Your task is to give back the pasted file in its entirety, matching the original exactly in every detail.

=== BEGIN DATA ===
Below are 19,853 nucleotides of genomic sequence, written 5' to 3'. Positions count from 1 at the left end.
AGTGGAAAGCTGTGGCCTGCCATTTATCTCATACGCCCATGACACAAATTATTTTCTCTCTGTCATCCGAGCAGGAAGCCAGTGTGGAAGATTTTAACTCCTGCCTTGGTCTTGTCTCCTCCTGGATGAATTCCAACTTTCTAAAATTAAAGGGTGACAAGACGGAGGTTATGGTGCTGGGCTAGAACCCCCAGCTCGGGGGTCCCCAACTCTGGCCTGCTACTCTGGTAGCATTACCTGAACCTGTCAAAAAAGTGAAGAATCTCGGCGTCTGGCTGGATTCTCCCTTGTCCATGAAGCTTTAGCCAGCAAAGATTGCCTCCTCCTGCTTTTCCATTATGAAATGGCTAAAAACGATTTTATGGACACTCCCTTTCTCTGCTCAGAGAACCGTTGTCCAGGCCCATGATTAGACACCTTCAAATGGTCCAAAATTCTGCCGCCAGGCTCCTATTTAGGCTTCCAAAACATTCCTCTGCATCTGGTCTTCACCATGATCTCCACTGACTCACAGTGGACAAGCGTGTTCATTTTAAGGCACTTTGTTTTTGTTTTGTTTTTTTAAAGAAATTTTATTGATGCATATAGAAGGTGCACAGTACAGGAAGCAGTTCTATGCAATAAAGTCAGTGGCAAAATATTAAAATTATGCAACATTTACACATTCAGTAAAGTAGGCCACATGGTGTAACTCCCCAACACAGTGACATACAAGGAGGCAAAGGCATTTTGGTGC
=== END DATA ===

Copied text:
Below are 19,853 nucleotides of genomic sequence, written 5' to 3'. Positions count from 1 at the left end.
AGTGGAAAGCTGTGGCCTGCCATTTATCTCATACGCCCATGACACAAATTATTTTCTCTCTGTCATCCGAGCAGGAAGCCAGTGTGGAAGATTTTAACTCCTGCCTTGGTCTTGTCTCCTCCTGGATGAATTCCAACTTTCTAAAATTAAAGGGTGACAAGACGGAGGTTATGGTGCTGGGCTAGAACCCCCAGCTCGGGGGTCCCCAACTCTGGCCTGCTACTCTGGTAGCATTACCTGAACCTGTCAAAAAAGTGAAGAATCTCGGCGTCTGGCTGGATTCTCCCTTGTCCATGAAGCTTTAGCCAGCAAAGATTGCCTCCTCCTGCTTTTCCATTATGAAATGGCTAAAAACGATTTTATGGACACTCCCTTTCTCTGCTCAGAGAACCGTTGTCCAGGCCCATGATTAGACACCTTCAAATGGTCCAAAATTCTGCCGCCAGGCTCCTATTTAGGCTTCCAAAACATTCCTCTGCATCTGGTCTTCACCATGATCTCCACTGACTCACAGTGGACAAGCGTGTTCATTTTAAGGCACTTTGTTTTTGTTTTGTTTTTTTAAAGAAATTTTATTGATGCATATAGAAGGTGCACAGTACAGGAAGCAGTTCTATGCAATAAAGTCAGTGGCAAAATATTAAAATTATGCAACATTTACACATTCAGTAAAGTAGGCCACATGGTGTAACTCCCCAACACAGTGACATACAAGGAGGCAAAGGCATTTTGGTGC